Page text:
Viewfinder Magazine

Flipped Learning
by Dr Damien Mansell

This article first appeared in ViewFinder 103

In Moore and Kearsley’s book Distance Education: A Systems View of Online Learning (1996) they state, ‘if there is any one secret to good teaching, it is summed up in the word activity.’ In higher education this is no longer a secret. Active or engaged-learning is a much discussed theme in current education conferences and literature, and in my ‘lectures’ at the University of Exeter I have been using an approach called flipped learning in order to increase active learning. As well as creating a fun and engaging learning environment, I have found that it has a number of additional advantages as well as some challenges.

Flipped learning (or flipped classroom teaching) involves swapping the contact time from the traditional lecture followed by reading or group work to using the contact time for discussion and feedback. The contact time is an interactive, engaging and two-way learning experience, rather than passive learning in the traditional model. Content is delivered through reading in advance, or watching a video, allowing the lecture time to be used to develop understanding through discussion and questions.

FlippedLearning

It is the way the contact time is used which is the largest benefit for the flipped classroom. Students use the time to construct knowledge and develop understanding rather than simply acquire knowledge. Knowledge construction means students develop understanding through feedback and an opportunity to ask questions. The replaced lecture can take a variety of formats such as a debate, further research, group work, question and answer session, test or sharing of work for peer assessment.

I have learnt while engaging students with this teaching model that they all respond differently to learning styles for processing, absorbing and retaining content. It is important for educators to vary learning styles to avoid disadvantaging learners with particular learning preferences. One way of doing this is by delivering content through online videos, giving the student control over the time, place, and pace of their learning. Being able to pause, rewind, re-watch and re-visit is not just good for students with learning difficulties but is popular with students and is a useful revision resource. Table 1 shows the Honey and Mumford (1982) learning style definitions. I have used these to explain how the flipped approach caters to multiple styles.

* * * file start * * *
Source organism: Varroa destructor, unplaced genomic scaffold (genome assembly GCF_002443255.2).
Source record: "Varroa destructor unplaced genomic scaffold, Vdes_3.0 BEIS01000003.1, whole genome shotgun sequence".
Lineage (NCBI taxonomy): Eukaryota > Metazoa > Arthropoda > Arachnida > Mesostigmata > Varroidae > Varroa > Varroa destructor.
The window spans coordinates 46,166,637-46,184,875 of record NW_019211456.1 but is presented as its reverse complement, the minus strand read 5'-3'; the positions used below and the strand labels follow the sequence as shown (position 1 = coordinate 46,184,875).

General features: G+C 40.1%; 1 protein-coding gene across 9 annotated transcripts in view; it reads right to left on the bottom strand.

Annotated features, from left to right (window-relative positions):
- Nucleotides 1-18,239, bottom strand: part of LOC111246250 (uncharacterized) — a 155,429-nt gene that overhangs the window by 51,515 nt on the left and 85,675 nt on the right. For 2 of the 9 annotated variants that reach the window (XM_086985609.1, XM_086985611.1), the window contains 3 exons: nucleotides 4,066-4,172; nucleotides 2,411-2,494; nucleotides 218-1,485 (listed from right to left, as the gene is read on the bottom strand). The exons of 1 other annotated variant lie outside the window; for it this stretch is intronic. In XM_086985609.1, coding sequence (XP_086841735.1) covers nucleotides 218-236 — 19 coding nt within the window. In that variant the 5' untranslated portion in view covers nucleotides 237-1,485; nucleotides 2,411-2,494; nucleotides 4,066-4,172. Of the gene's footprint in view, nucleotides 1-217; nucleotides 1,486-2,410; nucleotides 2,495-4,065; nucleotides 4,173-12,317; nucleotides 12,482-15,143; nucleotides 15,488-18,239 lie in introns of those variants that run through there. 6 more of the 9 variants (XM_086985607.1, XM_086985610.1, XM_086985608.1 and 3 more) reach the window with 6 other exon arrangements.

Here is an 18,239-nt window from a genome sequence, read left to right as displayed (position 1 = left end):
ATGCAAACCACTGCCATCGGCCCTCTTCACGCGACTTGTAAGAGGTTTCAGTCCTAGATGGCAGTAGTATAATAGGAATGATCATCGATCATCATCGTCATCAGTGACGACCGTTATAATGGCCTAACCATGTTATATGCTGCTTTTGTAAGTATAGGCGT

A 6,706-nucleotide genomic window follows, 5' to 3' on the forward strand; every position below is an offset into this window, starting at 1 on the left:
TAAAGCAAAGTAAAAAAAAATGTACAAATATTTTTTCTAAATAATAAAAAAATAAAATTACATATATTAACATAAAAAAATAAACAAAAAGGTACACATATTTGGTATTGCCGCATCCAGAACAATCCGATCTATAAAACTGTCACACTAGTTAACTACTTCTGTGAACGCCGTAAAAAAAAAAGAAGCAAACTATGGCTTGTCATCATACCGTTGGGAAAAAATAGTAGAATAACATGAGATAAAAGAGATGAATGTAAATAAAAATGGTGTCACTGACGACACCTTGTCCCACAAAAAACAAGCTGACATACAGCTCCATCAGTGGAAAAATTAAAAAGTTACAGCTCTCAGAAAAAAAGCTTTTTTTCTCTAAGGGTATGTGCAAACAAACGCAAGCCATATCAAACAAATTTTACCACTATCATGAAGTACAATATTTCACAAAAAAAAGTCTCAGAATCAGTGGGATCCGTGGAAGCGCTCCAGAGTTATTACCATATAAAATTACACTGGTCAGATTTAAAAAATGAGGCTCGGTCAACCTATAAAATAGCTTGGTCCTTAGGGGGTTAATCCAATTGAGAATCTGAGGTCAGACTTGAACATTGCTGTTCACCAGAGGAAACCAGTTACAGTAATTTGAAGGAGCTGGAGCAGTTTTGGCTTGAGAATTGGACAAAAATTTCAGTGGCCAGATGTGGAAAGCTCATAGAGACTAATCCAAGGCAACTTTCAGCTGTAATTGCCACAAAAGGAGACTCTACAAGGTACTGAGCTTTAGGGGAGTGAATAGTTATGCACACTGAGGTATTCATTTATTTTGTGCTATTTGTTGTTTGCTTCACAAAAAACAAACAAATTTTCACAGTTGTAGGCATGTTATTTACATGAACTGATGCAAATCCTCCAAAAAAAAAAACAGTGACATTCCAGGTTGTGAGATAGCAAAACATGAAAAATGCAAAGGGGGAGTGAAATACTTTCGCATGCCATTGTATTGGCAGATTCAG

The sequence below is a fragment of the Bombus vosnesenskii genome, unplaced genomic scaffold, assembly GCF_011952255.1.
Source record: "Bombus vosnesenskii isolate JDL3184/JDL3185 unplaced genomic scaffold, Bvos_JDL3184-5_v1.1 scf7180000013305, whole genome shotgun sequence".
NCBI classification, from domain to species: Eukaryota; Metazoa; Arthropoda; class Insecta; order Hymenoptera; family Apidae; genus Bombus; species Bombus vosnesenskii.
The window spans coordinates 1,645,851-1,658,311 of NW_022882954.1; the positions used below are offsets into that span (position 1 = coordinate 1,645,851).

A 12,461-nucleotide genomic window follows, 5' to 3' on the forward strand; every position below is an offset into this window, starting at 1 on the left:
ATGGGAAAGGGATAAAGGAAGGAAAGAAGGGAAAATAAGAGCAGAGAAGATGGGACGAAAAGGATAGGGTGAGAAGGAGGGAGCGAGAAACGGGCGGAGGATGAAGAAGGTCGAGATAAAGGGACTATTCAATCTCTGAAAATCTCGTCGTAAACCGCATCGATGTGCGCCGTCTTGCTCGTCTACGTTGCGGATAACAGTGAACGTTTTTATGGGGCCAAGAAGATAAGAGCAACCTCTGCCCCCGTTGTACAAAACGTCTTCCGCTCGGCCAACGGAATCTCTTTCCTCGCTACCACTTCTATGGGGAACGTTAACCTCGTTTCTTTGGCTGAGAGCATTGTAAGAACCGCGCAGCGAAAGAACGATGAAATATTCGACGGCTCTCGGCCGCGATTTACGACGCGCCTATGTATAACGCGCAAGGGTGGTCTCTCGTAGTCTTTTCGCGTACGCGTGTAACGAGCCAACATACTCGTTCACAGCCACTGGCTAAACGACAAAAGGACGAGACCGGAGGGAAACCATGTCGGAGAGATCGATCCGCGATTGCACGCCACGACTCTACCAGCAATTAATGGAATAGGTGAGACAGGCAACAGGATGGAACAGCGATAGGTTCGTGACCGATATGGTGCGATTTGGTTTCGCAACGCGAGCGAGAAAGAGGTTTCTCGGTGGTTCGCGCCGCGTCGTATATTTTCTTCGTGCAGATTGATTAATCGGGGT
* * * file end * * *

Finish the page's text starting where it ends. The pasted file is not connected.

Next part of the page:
FlippedLearningTable

Table 1. Adapted summary of the Honey and Mumford learning styles.

Preparation work involving online videos and reading is favourable to the reflector and theorist. Time is available for students to digest material and develop questions which can be asked in the class. The flipped session develops student understanding by applying knowledge, through tasks or activities such as peer evaluation or group work, favouring the pragmatist and activist learning styles.

In its simplest form the flipped classroom is nothing new. Traditional tutorials are just like a flipped classroom. Preparation work is set in the form of reading and the tutorial session is fuelled by discussion and opportunity for students to ask questions. However in the traditional model the tutorials are small groups of students, perhaps six to twelve, chaired by an academic. The flipped classroom approach is now being applied to entire module cohorts. So what has caused this change?

The influence of the flipped classroom on the learning environment has been fuelled by increasing accessibility to educational technology and a growing emphasis of blended-learning in higher education. Blended-learning is when students learn in part through online delivery of content and in part through contact-time sessions. Examples of influencing technology are the success of educational platforms such as Khan Academy and Massive Open Online Courses (MOOC’s), as well as free and intuitive video editing and sharing technologies.